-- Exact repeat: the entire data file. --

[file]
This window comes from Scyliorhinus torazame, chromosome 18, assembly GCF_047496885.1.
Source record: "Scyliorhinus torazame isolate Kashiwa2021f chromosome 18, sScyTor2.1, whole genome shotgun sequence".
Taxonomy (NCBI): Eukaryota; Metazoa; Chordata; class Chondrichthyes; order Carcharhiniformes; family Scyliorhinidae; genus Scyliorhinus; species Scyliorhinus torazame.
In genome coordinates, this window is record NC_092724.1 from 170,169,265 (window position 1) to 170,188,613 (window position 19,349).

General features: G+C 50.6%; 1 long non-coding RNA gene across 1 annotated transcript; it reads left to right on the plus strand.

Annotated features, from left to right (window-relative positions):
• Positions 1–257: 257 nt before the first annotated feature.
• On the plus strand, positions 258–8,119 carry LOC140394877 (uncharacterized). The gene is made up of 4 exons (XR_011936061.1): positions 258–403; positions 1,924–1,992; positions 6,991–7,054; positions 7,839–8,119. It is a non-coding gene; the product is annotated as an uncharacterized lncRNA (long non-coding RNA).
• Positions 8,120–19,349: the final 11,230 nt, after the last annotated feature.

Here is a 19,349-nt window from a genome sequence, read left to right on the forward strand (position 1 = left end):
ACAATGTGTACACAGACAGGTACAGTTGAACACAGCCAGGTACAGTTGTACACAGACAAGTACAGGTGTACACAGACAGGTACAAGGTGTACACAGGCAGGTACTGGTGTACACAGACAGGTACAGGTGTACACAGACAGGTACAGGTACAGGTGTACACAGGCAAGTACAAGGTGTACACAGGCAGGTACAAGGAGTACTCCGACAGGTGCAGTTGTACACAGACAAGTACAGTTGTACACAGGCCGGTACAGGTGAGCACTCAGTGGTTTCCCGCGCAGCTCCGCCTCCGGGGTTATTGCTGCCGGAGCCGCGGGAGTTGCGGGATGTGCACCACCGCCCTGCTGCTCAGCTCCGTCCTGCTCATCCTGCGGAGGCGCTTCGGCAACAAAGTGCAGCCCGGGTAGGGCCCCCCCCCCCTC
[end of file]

This window comes from Scyliorhinus torazame, chromosome 18, assembly GCF_047496885.1.
Source record: "Scyliorhinus torazame isolate Kashiwa2021f chromosome 18, sScyTor2.1, whole genome shotgun sequence".
Taxonomy (NCBI): Eukaryota; Metazoa; Chordata; class Chondrichthyes; order Carcharhiniformes; family Scyliorhinidae; genus Scyliorhinus; species Scyliorhinus torazame.
In genome coordinates, this window is record NC_092724.1 from 170,169,265 (window position 1) to 170,188,613 (window position 19,349).

General features: G+C 50.6%; 1 long non-coding RNA gene across 1 annotated transcript; it reads left to right on the plus strand.

Annotated features, from left to right (window-relative positions):
• Positions 1–257: 257 nt before the first annotated feature.
• On the plus strand, positions 258–8,119 carry LOC140394877 (uncharacterized). The gene is made up of 4 exons (XR_011936061.1): positions 258–403; positions 1,924–1,992; positions 6,991–7,054; positions 7,839–8,119. It is a non-coding gene; the product is annotated as an uncharacterized lncRNA (long non-coding RNA).
• Positions 8,120–19,349: the final 11,230 nt, after the last annotated feature.

Here is a 19,349-nt window from a genome sequence, read left to right on the forward strand (position 1 = left end):
ACAATGTGTACACAGACAGGTACAGTTGAACACAGCCAGGTACAGTTGTACACAGACAAGTACAGGTGTACACAGACAGGTACAAGGTGTACACAGGCAGGTACTGGTGTACACAGACAGGTACAGGTGTACACAGACAGGTACAGGTACAGGTGTACACAGGCAAGTACAAGGTGTACACAGGCAGGTACAAGGAGTACTCCGACAGGTGCAGTTGTACACAGACAAGTACAGTTGTACACAGGCCGGTACAGGTGAGCACTCAGTGGTTTCCCGCGCAGCTCCGCCTCCGGGGTTATTGCTGCCGGAGCCGCGGGAGTTGCGGGATGTGCACCACCGCCCTGCTGCTCAGCTCCGTCCTGCTCATCCTGCGGAGGCGCTTCGGCAACAAAGTGCAGCCCGGGTAGGGCCCCCCCCCCCTC